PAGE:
Characteristics of high-performance air barriers

Figure 2: Illustration of critical details areas (red circles) that require scaled drawings.
Figure 2: Illustration of critical details areas (red circles) that require scaled drawings.

Requirements for airtightness

Air barrier requirements have brought significant changes to detailing. The focus is on the performance of the whole building, and not that of individual materials. The different requirements for air barrier components and systems are:

  • ASTM E2178, Standard Test Method for Air Permeance of Building Materials, and Underwriters Laboratories of Canada (CAN/ULC) 741, Standard for Air Barrier Materials – Specification; and
  • ASTM E2357, Standard Test Method for Determining Air Leakage Rate of Air Barrier Assemblies, and CAN/ULC 742, Standard for Air Barrier Assemblies – Specification, for components.

There are many standards worldwide detailing whole-building tests, including:

  • The International Organization for Standardization (ISO) 9972:2006, Thermal performance of buildings – Determination of air permeability of buildings – Fan pressurization method;
  • ASTM E779, Standard Test Method for Determining Air Leakage Rate by Fan Pressurization; and
  • ASTM E1827, Standard Test Methods for Determining Airtightness of Buildings Using an Orifice Blower Door.

For more than 20 years, the National Research Council Canada (NRC) has recommended limiting air leakage across the enclosure of commercial buildings to a maximum of 2 L/s/m2 at a pressure difference of 75 Pa. This is the minimum requirement. Buildings are often designed and built to tighter air leakage standards.

By using whole-building airtightness tests and by setting performance targets, architects and contractors can quantitatively verify if the methods used were successful. They can also be employed diagnostically on new construction, remedial projects, and major energy-efficiency retrofits.

The National Energy Code for Buildings (NECB), which applies to Part 3 or commercial and institutional buildings, and the National Building Code’s (NBC’s) Section 9.36, which applies to Part 9 or small buildings and houses, are key components of the model code system defining the minimum energy-efficiency requirements for new buildings. NECB and NBC 2020 are now in the final stages of their 2015-2020 development cycle. The new version of NBC is expected to be published in December 2020.

Building testing is not mandatory for commercial buildings, but is a performance-based option that many designers require. The only Canadian jurisdiction mandating the blower door test is the City of Vancouver, as part of its Green Building Strategy for one- and two-family homes.

A national model for a four-tiered code is in development for each model code (NECB and NBC), similar to the B.C. Energy Step Code that was launched in 2017. A tiered code is an incremental approach to achieving more energy-efficient buildings. It is a series of steps starting with a base building code.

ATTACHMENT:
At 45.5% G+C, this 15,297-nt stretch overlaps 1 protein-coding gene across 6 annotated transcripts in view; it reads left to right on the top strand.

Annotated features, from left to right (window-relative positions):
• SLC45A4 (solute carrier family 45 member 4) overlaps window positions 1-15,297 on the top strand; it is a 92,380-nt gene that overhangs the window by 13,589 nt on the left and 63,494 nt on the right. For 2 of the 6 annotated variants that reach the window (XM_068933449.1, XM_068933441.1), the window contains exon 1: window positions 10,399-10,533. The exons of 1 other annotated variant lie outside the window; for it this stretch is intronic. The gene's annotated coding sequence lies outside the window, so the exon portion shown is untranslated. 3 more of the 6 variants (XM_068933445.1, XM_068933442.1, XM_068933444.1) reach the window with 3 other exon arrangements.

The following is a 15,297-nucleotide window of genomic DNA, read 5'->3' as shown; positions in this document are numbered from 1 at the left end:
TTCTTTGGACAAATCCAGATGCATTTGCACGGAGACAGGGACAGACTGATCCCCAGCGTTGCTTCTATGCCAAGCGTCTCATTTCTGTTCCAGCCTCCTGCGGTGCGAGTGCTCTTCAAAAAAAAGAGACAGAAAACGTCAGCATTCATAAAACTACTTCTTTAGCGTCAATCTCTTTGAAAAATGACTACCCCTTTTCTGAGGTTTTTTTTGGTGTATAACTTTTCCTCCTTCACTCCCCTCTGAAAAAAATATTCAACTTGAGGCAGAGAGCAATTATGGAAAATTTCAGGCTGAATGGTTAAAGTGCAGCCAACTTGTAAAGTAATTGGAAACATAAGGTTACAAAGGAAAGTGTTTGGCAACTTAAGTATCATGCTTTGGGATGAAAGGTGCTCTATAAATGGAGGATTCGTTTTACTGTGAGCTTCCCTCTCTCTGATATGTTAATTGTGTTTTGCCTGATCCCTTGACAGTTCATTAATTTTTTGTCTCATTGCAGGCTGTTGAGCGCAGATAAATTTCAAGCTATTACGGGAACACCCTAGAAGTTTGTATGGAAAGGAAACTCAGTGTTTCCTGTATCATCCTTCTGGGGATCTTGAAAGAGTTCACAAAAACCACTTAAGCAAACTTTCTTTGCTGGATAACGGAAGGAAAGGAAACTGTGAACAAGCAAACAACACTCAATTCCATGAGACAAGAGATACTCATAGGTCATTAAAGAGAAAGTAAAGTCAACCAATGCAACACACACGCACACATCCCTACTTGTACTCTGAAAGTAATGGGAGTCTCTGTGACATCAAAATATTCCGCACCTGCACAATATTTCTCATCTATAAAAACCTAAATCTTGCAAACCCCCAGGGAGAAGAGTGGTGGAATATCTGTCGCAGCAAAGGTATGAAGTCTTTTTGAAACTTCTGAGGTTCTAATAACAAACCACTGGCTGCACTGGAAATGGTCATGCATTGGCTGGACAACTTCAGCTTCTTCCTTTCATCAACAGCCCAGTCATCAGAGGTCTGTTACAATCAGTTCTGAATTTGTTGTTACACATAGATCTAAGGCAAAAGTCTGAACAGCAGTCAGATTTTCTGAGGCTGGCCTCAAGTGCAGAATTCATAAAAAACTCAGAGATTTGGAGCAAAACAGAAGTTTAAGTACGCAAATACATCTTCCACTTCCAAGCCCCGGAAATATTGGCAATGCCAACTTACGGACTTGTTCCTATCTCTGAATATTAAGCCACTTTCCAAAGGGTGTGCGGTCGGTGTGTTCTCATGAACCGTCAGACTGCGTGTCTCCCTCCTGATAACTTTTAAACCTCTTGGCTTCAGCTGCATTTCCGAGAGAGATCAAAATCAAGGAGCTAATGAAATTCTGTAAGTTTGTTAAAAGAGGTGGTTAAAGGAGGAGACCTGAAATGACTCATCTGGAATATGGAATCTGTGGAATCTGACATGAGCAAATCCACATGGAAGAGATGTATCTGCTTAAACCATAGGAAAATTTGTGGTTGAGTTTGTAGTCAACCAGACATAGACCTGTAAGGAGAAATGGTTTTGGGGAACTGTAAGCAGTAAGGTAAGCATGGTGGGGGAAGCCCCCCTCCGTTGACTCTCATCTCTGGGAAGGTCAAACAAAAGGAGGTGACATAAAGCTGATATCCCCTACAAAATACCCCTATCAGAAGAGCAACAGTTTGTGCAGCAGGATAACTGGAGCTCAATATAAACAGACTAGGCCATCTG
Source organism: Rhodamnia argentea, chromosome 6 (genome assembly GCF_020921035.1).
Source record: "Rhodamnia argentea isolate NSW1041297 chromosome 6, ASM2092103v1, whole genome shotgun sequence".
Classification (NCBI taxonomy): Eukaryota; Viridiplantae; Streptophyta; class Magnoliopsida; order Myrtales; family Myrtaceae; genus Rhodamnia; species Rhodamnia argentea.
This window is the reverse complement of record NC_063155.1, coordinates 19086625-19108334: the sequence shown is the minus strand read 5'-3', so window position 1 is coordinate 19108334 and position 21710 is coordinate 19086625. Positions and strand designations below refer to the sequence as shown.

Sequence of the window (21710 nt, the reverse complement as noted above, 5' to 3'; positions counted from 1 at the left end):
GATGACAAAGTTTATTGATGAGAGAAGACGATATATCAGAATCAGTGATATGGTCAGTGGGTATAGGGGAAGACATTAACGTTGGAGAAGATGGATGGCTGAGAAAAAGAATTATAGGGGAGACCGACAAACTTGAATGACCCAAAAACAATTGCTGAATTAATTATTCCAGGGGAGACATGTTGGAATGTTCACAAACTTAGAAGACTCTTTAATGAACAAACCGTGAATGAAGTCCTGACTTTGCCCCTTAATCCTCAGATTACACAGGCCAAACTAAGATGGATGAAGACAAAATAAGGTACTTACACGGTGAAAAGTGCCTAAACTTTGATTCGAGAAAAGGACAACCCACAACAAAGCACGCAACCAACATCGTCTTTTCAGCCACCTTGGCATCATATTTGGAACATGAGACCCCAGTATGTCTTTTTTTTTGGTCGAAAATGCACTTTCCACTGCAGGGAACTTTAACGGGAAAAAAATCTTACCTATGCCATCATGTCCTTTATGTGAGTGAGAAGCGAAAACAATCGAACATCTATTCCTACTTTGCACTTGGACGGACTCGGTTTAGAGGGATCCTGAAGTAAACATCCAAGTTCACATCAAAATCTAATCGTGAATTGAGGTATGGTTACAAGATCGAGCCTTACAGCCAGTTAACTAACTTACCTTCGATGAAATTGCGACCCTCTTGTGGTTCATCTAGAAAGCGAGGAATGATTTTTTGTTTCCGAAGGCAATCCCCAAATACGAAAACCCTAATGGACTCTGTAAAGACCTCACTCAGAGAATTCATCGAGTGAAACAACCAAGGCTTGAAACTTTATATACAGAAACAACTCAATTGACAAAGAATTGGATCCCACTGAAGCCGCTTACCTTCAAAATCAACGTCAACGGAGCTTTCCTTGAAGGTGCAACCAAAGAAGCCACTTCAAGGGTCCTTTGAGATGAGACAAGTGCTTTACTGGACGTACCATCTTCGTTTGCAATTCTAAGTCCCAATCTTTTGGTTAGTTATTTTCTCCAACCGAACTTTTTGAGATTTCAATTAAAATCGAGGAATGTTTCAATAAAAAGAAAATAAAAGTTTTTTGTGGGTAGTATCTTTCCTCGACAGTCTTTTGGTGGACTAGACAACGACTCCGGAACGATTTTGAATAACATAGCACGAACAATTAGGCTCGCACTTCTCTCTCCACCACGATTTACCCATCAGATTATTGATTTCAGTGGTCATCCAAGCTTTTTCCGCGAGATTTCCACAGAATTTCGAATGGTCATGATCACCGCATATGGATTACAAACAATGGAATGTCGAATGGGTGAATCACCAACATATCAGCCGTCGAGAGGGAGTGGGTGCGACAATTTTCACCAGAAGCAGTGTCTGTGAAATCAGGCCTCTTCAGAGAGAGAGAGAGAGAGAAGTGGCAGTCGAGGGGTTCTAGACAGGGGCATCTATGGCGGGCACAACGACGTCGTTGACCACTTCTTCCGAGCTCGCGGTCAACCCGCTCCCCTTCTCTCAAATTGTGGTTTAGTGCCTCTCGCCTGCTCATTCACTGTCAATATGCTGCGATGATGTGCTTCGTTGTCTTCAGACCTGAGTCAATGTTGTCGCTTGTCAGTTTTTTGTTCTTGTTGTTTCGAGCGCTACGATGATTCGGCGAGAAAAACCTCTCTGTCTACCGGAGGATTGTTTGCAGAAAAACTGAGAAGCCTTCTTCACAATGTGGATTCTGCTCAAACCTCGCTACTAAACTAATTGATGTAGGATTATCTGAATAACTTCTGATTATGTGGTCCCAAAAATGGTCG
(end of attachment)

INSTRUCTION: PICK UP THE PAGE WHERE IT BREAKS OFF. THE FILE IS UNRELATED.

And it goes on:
NBC is proposing a concept of ‘tiered performance’ for structures described under Part 9 buildings. These structures are not more than three stories high, and less than 600 m2 in area. Buildings falling under Part 3—larger residential, commercial, and institutional structures—will follow an advanced energy model that will compare the proposed facility’s performance to a ‘reference structure.’

Detailing connections and transitions

Final airtightness of a building depends on the airtightness of many critical details in the building enclosure design, including windows and structural (e.g. balconies) and mechanical penetrations. Each of these details can be improved through careful attention to continuity during the design phase and quality control throughout construction.

The ‘perfect’ approach means details such as transitions between wall and roof assemblies need attention and someone must be clearly responsible for each. In Figure 2, red circles represent critical and challenging detail areas. The blue dotted line represents the plane many architects draw
in detail.

Each red circle requires a scaled drawing. If the drawing lacks details, then the contractor who may not have the experience will decide the best course of action, potentially sacrificing critical continuity. Every detail needs to be addressed by the designer.

The transitions of components cause many challenges for building enclosure installers. At the same time, inexperienced designers may not identify these difficulties and fail to detail complex areas in full. Designers should not assume all installers will be able to identify breaches and correct them to ensure a continuous barrier has been created during installation.

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